Home / Featured / Chimamanda Ngozi Adichie Draws Heat For Her Comments About Trans Women

Chimamanda Ngozi Adichie Draws Heat For Her Comments About Trans Women

Feminist author Chimamanda Ngozi Adichie has found herself at the center of a controversy over gender identity after comments she made about transgender women during an interview, which can be viewed in the clip below, recently went viral.

Speaking earlier this week with the U.K.’s Channel 4, Adichie, who is promoting her new book, Dear Ijeawele Or a Feminist Manifesto in Fifteen Suggestions, said she can’t equate transgender women and women because they’ve had different life experiences. Her argument appears to stem from her idea that because many trans women have been assigned and raised male from birth until whatever point they decided to transition, she believes the male privilege they may have received fundamentally sets their experiences apart from those of cisgender women.

“I think that trans women are trans women. I think the whole problem of gender in the world is about our experiences. It’s not about how we wear our hair or whether we have a vagina or penis, it’s about the way the world treats us.

“And I think if you’ve lived in the world as a man, with the privileges that the world accords to men, and then sort of changed, switched gender, it’s difficult for me to accept that then we can equate your experience with the experience of a woman who has lived from the beginning in the world as a woman, and who has not been accorded those privileges that men have.”

While she did also add that she supports transgender people’s existence, saying they should be “allowed to be,” she ultimately asserts that their experiences should not be “conflated” with women’s experiences.

“I don’t think it’s a good thing to talk about women’s issues being exactly the same as the issues of trans women because I don’t think that’s true,” she said.

Adichie, who is perhaps best known for her critically and commercially acclaimed book Americanah and a guest spot on Beyoncé’s track “Flawless,” was almost immediately called out on Twitter for her comments.twee1twee12twee13

Raquel Willis, a Black queer transgender activist and the communications associate for Transgender Law Center, offered an especially thoughtful and nuanced response to Adichie’s comments via a series of tweets she posted on Friday night:twee2twee3twee4
Pictures (2)

Adichie posted the following comments on her Facebook page on Saturday morning: twee11

About shakespeareanwalter

Walt Shakes(@Walt_Shakes) is an award-winning Nigerian writer, poet and veteran blogger. He is a lover of the written word. the faint whiff of nature, the flashing vista of movies, the warmth of companionship and the happy sound of laughter.

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  1. We come to conclusions, every day, about people’s genders without ever seeing their birth certificates, their chromosomes, their genitals, their reproductive systems, their childhood socialisation, or their “legal sex”. There is no such thing as a “real” gender experience! There is only the gender we experience ourselves as.

    It’s like saying a downlow married gay man who finally come out as gay is being seen and called “straight” by folks who knew him as straight because he experienced and enjoyed the straight experience. How very incredulous!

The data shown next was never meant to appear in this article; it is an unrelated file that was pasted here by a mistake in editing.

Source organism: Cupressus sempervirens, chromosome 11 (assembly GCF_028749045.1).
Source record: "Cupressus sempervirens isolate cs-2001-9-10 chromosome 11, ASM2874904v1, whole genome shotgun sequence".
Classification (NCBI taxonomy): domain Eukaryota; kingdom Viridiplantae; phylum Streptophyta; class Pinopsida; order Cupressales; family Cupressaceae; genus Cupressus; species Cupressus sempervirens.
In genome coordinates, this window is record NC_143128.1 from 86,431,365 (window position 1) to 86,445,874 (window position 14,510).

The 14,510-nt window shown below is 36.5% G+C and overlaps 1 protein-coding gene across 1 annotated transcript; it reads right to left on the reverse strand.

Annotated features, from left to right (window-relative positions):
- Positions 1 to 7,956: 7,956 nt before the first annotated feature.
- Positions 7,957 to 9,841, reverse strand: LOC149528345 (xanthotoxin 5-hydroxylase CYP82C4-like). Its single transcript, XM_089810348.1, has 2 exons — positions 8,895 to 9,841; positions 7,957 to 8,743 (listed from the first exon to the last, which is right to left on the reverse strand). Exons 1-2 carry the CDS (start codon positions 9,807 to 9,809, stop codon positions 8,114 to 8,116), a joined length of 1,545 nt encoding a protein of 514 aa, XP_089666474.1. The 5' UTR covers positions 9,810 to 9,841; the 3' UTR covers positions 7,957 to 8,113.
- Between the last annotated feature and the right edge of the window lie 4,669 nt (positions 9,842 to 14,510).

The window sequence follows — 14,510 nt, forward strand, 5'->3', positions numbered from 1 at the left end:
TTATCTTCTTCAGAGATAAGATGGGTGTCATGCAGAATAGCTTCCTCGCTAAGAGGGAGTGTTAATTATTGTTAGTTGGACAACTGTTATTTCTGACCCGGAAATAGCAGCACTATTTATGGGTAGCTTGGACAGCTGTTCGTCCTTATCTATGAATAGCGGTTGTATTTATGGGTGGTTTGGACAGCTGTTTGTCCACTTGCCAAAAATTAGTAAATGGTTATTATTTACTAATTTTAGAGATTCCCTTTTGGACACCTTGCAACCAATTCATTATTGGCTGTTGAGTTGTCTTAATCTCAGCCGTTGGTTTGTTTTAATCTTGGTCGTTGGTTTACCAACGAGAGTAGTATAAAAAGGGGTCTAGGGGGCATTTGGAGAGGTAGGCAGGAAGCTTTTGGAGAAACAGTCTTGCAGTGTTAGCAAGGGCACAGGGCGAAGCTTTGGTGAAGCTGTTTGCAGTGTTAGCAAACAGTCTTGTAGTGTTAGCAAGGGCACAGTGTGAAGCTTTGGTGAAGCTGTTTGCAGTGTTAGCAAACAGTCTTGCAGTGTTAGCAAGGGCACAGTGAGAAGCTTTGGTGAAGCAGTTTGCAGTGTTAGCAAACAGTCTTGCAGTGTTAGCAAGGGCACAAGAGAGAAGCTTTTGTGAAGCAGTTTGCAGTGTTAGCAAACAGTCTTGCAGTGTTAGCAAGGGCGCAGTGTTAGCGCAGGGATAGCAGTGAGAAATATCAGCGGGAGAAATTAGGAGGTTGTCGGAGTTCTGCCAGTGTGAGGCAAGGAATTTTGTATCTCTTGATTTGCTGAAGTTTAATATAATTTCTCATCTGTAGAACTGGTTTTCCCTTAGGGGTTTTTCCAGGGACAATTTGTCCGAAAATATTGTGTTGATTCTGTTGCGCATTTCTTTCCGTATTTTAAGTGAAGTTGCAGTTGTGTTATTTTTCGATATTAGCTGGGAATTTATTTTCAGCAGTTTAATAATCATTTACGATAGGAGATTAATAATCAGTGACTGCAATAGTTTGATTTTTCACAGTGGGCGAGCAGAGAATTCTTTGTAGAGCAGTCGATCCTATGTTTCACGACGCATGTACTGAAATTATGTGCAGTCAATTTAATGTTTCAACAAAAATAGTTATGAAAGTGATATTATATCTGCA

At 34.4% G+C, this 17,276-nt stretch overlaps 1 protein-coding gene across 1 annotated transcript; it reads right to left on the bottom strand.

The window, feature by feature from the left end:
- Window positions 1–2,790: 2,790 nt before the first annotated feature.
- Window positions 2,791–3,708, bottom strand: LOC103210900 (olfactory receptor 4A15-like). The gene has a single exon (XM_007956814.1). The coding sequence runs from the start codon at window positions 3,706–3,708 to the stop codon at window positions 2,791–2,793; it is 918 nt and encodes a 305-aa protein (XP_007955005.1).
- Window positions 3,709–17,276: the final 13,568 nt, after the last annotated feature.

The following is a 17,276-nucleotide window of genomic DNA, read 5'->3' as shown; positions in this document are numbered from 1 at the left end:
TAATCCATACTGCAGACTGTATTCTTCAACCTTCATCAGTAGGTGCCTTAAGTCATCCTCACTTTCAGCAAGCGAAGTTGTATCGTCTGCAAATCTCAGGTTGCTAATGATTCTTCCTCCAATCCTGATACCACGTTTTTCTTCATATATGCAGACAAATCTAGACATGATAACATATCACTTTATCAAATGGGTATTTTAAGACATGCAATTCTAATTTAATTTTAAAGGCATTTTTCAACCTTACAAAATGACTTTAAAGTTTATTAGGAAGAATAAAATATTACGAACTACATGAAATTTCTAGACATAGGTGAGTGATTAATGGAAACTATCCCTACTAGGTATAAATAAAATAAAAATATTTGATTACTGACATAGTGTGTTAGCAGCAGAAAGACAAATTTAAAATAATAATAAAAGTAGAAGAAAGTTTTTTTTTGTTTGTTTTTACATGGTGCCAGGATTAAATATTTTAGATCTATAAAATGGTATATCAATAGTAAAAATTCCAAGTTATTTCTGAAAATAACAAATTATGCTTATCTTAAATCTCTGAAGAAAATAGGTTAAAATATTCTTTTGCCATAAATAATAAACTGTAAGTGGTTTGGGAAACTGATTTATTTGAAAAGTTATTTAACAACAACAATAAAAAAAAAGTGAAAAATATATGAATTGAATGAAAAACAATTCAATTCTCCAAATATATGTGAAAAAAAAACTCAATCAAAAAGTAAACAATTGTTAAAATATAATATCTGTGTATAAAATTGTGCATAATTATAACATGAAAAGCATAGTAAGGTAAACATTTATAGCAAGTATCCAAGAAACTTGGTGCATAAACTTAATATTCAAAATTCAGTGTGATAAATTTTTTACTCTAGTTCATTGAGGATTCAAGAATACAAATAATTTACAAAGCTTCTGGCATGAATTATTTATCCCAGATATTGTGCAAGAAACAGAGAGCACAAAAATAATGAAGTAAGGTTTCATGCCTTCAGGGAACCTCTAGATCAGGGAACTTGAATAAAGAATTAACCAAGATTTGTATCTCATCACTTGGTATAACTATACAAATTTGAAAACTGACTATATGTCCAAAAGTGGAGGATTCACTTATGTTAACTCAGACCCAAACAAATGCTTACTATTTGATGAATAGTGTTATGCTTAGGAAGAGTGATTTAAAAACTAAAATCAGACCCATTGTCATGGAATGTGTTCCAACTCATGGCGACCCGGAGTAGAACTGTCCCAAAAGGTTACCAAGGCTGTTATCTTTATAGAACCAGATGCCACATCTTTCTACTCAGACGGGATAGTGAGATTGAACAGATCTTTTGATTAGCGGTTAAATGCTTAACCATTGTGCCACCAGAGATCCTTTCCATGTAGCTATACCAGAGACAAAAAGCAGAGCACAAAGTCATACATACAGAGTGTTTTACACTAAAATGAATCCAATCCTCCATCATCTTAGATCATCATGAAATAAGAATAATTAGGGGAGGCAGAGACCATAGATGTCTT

For every cis-woman who has burned her bra, there’s a man burning to wear one – and not because they think it’ll be fun to wear one. Not every queer person, man or woman accepted their sexuality outrightly. Same goes for Transgenders. Hence their late “experience(s)” of the gender they transition into. Who’s to say they wouldn’t have given everything they had to “experience” the highs and lows of their preferred gender if they’d been given the choice at birth?!

    Transgender women are WOMEN. Don’t categorise them! Don’t put them in a box. Just Don’t!



  2. I think there has been a bit of an overreaction to this whole thing, really

    • shakespeareanwalter

      Do you really expect anything less when what appears to be a divisive comment is made about a minority?

      • I do not see anything divisive about her comments though. She is right when she says both experiences can’t be equated. I don’t think that in anyway excludes transwomen from the ”feminism topic” nor do I think that it makes them ”less woman”..

        Except we want to insists that their issues are now the exact same because of the gender change?

        • shakespeareanwalter

          Her comments, though coming from a good but not properly informed place, arms the average transphobe and refires sentiments against the trans community. It’s like somebody said, the issue of the transgender being understood is still an ongoing process. And as such, comments that come off decisive against them does not help that process.

          • I don’t like the fact that most of the pro-transwomen arguments seem to be from an emotional viewpoint.

            If you were born a man, then you enjoyed the associated privileges, whether you liked it or not. Whether you liked being exempted from kitchen work and/or housekeeping, or not, fact is that you enjoyed this.

            So your experiences are different. Your “feminism” would be different from those who were told from birth to not be too ambitious, or proud, who were taught to “take care of their husband” from childhood; those who never experienced the phallus advantage.

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